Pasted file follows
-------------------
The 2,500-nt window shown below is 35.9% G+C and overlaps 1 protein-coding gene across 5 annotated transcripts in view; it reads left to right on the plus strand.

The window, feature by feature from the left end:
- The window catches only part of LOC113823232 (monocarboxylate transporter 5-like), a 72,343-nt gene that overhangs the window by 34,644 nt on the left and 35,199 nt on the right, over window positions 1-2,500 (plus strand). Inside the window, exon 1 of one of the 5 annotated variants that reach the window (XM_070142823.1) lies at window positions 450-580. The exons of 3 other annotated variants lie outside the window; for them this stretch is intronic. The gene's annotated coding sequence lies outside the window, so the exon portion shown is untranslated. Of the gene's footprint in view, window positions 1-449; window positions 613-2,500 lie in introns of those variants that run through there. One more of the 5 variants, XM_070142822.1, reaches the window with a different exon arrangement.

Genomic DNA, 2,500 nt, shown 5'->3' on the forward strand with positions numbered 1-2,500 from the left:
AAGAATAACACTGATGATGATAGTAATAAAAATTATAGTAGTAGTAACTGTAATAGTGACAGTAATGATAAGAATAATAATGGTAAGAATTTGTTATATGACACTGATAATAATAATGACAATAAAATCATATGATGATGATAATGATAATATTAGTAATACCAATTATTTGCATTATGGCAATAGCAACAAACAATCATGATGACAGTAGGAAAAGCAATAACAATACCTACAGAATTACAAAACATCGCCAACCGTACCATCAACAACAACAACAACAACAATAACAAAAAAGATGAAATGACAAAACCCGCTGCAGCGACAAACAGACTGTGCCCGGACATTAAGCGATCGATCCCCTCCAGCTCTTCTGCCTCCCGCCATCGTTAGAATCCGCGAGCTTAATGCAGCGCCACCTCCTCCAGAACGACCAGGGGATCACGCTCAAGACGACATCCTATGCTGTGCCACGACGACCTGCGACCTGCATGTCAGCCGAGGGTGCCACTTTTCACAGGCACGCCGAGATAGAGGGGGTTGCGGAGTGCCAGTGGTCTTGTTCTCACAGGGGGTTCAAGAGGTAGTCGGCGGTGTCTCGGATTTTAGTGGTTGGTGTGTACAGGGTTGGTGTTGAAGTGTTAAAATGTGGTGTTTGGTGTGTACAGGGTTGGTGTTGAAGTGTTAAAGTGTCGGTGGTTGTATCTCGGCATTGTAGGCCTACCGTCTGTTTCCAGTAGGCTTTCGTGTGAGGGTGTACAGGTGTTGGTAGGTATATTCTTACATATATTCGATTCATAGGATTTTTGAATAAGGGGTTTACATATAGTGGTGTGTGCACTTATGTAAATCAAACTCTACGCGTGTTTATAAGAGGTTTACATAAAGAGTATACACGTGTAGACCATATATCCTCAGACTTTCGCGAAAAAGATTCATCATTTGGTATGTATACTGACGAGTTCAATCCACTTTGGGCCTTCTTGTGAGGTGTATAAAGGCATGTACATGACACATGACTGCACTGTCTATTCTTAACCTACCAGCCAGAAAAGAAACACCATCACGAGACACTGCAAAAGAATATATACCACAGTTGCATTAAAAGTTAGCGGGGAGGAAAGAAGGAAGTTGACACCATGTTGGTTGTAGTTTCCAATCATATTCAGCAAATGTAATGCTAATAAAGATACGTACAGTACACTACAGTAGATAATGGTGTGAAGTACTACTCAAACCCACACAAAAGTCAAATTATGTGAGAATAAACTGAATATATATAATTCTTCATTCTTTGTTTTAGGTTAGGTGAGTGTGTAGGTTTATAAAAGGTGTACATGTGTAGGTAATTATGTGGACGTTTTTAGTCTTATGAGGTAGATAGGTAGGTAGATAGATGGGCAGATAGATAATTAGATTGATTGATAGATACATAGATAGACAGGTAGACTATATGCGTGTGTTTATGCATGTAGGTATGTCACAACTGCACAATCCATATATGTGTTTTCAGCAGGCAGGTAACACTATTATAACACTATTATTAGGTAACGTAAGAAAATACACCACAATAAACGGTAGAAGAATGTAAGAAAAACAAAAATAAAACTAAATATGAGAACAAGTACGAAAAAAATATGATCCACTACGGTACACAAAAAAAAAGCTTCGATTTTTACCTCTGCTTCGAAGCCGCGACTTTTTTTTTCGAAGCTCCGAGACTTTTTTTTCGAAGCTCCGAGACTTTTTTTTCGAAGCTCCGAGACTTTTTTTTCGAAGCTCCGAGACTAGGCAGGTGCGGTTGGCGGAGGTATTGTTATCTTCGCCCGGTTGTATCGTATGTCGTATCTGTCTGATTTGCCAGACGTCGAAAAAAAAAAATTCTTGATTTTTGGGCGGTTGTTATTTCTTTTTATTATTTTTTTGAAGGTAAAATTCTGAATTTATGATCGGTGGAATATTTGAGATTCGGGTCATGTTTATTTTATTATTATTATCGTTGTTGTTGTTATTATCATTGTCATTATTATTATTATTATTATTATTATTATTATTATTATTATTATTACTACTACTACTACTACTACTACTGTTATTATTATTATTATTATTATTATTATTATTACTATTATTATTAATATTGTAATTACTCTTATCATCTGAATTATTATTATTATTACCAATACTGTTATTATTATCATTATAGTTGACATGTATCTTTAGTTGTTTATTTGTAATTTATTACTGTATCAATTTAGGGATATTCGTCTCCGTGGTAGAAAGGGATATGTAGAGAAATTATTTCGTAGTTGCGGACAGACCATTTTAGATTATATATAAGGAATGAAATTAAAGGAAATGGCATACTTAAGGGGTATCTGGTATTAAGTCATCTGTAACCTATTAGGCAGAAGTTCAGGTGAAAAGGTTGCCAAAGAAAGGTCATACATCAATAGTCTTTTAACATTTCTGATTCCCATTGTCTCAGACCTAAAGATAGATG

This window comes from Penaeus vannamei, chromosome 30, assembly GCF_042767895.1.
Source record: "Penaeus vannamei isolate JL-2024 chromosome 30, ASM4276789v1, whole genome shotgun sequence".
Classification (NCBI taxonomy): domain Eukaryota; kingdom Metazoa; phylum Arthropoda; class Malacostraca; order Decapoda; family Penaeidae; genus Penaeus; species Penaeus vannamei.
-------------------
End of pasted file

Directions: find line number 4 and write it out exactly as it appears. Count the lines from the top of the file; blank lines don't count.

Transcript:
Genomic DNA, 2,500 nt, shown 5'->3' on the forward strand with positions numbered 1-2,500 from the left: